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How to pluck the strings....?

Discussion in 'General Instruction [BG]' started by bassman519, Jun 29, 2003.


  1. bassman519

    bassman519

    Jun 22, 2003
    Vermont
    I just picked up the bass recently. I'm already a guitarist and drummer and can read bass clef. What a don't know is how to pluck the strings on a bass. I know there are several different ways (pick, slap) Can anyone get me some pictures of different ways with their descriptions.

    Thanks,
    Bassman519:bassist:
     
  2. Boplicity

    Boplicity Supporting Member

    I can't get you a picture, but among the most common ways to pluck the strings are:

    1. With a pick, just like guitar, but you may have to use a heavier grade pick than you use for guitar because the strings are thicker and can eat up a fine grade guitar pick. Also you can do alternate up and down strokes or all down strokes, Metallica style.

    2. Fingerstyle, alternating two (and sometimes three fingers). You roll your finger upward over the string; don't grab the string.

    3. Thumb. I have seen bassists pluck with down strokes of their thumb. Usually they are English bassists. I haven't seen many North AMerican bassist play this way. This is not to be confused with slap and pop technique which also uses the thumg to "hit" the string, not stroke it in a downward manner.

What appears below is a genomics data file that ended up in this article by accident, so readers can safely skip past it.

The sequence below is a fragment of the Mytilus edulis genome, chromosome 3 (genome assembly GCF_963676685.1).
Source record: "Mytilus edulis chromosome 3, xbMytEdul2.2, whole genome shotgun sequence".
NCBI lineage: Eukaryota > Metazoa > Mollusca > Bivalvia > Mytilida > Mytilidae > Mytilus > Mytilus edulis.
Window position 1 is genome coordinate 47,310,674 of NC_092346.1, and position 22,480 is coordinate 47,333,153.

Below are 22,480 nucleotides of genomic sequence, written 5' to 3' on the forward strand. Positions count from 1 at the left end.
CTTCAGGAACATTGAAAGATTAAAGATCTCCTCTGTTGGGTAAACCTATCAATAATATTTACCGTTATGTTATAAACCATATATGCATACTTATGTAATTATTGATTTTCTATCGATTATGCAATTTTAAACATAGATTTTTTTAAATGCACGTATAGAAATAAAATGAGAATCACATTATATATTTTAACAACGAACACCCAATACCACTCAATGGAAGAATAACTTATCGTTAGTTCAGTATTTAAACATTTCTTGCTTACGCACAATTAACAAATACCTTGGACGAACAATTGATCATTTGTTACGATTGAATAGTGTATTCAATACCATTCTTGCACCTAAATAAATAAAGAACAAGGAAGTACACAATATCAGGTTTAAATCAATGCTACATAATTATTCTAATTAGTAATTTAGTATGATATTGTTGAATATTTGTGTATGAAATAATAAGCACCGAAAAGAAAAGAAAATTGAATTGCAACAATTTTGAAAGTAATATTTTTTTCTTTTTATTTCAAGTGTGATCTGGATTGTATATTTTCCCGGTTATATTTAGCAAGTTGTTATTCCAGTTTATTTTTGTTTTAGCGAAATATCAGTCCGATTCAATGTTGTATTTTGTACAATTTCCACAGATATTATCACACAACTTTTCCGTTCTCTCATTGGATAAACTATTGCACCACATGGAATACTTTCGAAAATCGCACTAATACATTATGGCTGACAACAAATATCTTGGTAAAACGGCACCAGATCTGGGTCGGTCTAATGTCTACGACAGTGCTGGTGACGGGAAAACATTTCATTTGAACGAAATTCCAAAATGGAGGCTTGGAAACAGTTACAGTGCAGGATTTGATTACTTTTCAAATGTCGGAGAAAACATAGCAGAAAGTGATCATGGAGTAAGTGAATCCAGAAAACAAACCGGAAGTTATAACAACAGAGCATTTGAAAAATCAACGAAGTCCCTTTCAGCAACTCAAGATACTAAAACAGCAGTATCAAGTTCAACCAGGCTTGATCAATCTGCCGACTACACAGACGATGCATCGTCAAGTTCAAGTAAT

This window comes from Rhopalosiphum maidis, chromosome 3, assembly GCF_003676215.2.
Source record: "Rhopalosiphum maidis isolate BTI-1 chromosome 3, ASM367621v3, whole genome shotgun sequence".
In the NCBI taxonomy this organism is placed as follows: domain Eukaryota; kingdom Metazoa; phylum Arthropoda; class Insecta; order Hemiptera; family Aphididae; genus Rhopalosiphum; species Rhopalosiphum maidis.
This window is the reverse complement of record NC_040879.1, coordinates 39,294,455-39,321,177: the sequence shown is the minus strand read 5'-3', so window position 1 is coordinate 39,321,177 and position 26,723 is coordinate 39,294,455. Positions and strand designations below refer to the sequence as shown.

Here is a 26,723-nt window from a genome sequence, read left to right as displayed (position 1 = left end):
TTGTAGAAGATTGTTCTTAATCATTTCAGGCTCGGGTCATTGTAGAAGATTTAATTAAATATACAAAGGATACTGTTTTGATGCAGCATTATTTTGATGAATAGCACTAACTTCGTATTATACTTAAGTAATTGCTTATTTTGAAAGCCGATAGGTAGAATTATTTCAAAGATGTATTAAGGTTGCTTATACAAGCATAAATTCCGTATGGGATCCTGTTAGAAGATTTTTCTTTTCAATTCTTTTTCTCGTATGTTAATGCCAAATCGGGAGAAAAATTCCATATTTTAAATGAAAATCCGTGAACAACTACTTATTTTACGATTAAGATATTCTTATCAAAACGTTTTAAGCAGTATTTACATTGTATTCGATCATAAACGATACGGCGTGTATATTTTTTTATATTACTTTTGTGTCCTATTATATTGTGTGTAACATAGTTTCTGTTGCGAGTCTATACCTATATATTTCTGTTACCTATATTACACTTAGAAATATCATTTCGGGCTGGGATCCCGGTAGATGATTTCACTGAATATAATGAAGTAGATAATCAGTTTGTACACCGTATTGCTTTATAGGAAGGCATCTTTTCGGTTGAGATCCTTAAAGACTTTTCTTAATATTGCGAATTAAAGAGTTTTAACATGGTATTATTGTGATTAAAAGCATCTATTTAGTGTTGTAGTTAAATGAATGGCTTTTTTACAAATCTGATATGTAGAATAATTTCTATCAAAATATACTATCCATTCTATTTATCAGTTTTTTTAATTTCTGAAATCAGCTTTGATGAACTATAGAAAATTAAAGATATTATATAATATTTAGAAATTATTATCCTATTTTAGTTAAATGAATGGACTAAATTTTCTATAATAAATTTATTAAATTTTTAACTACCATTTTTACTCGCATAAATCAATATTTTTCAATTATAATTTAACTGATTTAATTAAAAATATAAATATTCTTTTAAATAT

4. Slap and pop: A more complex manner of playing, often connected with funk music, but can be applied in practically any style. The thumb hits the string, creating a bouncy sound. The pop part comes from a finger pulling a string giving it a sharp snap, that creates an unmistakeable accent note.

    If you can possibly manage it, your best bet is to have some one demonstrate each of these techniques for you because they are hard to describe and pictures don't really tell the whole story either, especially with slap and pop.

    Also, the alternating fingerstyle technique is best demonstrated, too, so that you can see how much pressure to apply and how to alternate fingers on the same string, on adjacent strings (such as the E and A string) and when strings are further apart, such as plucking one note on the E string and the next on the G string.